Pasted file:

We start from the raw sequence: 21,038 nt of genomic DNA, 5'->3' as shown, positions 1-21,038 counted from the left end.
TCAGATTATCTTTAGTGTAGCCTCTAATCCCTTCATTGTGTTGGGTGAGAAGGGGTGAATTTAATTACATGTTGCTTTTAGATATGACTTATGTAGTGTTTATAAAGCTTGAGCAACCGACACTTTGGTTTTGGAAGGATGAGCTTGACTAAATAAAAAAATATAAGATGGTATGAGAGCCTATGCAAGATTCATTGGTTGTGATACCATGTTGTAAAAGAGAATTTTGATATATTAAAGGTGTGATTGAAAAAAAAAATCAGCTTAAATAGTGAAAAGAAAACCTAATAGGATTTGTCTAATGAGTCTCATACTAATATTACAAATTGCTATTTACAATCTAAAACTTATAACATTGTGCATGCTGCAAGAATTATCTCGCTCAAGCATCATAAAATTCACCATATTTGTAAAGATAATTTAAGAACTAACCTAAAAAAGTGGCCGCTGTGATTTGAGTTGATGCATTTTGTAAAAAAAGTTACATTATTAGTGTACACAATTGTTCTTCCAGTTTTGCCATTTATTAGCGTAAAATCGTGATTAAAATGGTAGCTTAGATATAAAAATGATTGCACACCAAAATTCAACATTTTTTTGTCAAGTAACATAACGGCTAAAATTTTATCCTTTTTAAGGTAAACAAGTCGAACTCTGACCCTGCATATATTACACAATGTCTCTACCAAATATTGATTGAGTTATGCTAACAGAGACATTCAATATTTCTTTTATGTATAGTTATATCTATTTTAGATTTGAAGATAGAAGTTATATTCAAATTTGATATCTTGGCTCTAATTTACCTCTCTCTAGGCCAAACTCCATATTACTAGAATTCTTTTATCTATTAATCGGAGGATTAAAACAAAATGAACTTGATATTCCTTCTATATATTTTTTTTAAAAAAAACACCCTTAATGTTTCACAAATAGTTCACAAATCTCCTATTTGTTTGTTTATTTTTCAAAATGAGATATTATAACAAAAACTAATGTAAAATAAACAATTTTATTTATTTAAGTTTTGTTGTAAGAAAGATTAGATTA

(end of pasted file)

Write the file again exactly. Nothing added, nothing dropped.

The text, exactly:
We start from the raw sequence: 21,038 nt of genomic DNA, 5'->3' as shown, positions 1-21,038 counted from the left end.
TCAGATTATCTTTAGTGTAGCCTCTAATCCCTTCATTGTGTTGGGTGAGAAGGGGTGAATTTAATTACATGTTGCTTTTAGATATGACTTATGTAGTGTTTATAAAGCTTGAGCAACCGACACTTTGGTTTTGGAAGGATGAGCTTGACTAAATAAAAAAATATAAGATGGTATGAGAGCCTATGCAAGATTCATTGGTTGTGATACCATGTTGTAAAAGAGAATTTTGATATATTAAAGGTGTGATTGAAAAAAAAAATCAGCTTAAATAGTGAAAAGAAAACCTAATAGGATTTGTCTAATGAGTCTCATACTAATATTACAAATTGCTATTTACAATCTAAAACTTATAACATTGTGCATGCTGCAAGAATTATCTCGCTCAAGCATCATAAAATTCACCATATTTGTAAAGATAATTTAAGAACTAACCTAAAAAAGTGGCCGCTGTGATTTGAGTTGATGCATTTTGTAAAAAAAGTTACATTATTAGTGTACACAATTGTTCTTCCAGTTTTGCCATTTATTAGCGTAAAATCGTGATTAAAATGGTAGCTTAGATATAAAAATGATTGCACACCAAAATTCAACATTTTTTTGTCAAGTAACATAACGGCTAAAATTTTATCCTTTTTAAGGTAAACAAGTCGAACTCTGACCCTGCATATATTACACAATGTCTCTACCAAATATTGATTGAGTTATGCTAACAGAGACATTCAATATTTCTTTTATGTATAGTTATATCTATTTTAGATTTGAAGATAGAAGTTATATTCAAATTTGATATCTTGGCTCTAATTTACCTCTCTCTAGGCCAAACTCCATATTACTAGAATTCTTTTATCTATTAATCGGAGGATTAAAACAAAATGAACTTGATATTCCTTCTATATATTTTTTTTAAAAAAAACACCCTTAATGTTTCACAAATAGTTCACAAATCTCCTATTTGTTTGTTTATTTTTCAAAATGAGATATTATAACAAAAACTAATGTAAAATAAACAATTTTATTTATTTAAGTTTTGTTGTAAGAAAGATTAGATTA